The Argus is completely, and importantly, independent from the University—we receive no University funding, and Argus workers do not receive academic credit. The resulting product benefits every member of the campus community—in addition to our website, 500 copies of The Argus are published each Tuesday and Friday, available to students, prospective students, faculty, staff, and Middletown residents. Thank you so much for your support!
If you are interested in supporting the Argus in other ways, please contact [email protected]
Where does my "General Donation" go?
The majority of your donation will go towards the salaries of our student workers—specifically our copy editors, layout editors, financial manager, distribution manager, and web editor. We pay hard-working students who put in tremendous time and energy, helping The Argus produce content that is both accurate and relevant to the campus community. Our student workers are essential to ensuring that the newspaper remains factually and grammatically correct, visually appealing, readable, and efficient. Paying these students is crucial for accessibility and socioeconomic diversity on the paper, as it allows a wider array of students to contribute who may be financially unable to invest their time in an unpaid endeavor. In addition to student worker salaries, donations also go towards maintaining our office space and funding Argus-sponsored events, such as the Argus speaker series.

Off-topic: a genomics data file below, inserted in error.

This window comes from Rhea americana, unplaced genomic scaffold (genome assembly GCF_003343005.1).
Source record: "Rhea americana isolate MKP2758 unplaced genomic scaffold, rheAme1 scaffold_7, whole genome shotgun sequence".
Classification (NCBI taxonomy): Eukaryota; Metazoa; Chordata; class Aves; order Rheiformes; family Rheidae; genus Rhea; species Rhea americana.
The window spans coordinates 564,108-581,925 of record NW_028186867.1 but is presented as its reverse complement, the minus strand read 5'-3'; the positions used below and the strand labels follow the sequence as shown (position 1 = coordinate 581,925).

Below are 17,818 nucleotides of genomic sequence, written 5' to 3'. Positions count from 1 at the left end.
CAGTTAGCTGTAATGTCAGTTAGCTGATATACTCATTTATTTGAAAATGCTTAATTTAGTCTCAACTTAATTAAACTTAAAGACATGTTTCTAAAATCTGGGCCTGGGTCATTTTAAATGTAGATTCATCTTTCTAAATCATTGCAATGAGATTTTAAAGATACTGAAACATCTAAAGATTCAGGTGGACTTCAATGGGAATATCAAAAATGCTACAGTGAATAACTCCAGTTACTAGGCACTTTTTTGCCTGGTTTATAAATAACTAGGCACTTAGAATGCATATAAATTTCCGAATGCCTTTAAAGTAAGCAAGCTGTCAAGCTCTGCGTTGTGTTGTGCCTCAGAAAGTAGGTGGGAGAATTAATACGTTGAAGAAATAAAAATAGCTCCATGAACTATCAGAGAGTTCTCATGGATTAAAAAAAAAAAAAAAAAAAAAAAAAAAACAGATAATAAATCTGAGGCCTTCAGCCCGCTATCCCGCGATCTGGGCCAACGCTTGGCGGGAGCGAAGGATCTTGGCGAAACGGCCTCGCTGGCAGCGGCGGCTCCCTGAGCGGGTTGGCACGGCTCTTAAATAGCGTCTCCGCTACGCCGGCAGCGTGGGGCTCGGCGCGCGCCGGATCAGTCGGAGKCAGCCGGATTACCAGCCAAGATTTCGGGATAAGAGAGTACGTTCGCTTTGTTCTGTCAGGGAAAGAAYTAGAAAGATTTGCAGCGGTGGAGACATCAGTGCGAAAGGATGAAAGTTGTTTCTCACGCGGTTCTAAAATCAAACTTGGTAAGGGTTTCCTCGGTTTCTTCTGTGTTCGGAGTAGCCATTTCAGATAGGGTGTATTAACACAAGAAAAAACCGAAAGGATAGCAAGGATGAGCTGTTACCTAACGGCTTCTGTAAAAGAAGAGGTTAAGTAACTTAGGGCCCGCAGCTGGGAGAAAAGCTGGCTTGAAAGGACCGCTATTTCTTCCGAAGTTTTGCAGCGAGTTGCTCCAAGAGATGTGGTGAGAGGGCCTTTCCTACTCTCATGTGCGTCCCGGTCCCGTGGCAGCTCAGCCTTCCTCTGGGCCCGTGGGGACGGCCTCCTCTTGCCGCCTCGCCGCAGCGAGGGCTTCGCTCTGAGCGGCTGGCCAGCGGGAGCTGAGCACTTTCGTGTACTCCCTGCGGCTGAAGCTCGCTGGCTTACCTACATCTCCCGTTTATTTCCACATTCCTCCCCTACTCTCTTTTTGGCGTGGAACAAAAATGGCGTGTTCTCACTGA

What is the Argus Voices Fund?
The Argus Voices Fund is a program that offers 5 paid reporting positions to students of color from low-income backgrounds to increase the accessibility of student journalism and take active strides toward making our newsroom more representative of the communities we cover. We recognize that our current reporting positions—all of which are unpaid—are only realistic for students from more privileged backgrounds. For students supporting themselves financially through college, working at a student paper with no pay is a considerable hardship that serves as an inherent barrier to accessing journalism opportunities. This largely accounts for the overrepresentation of white reporters in student newsrooms.
For more information about the program, click here .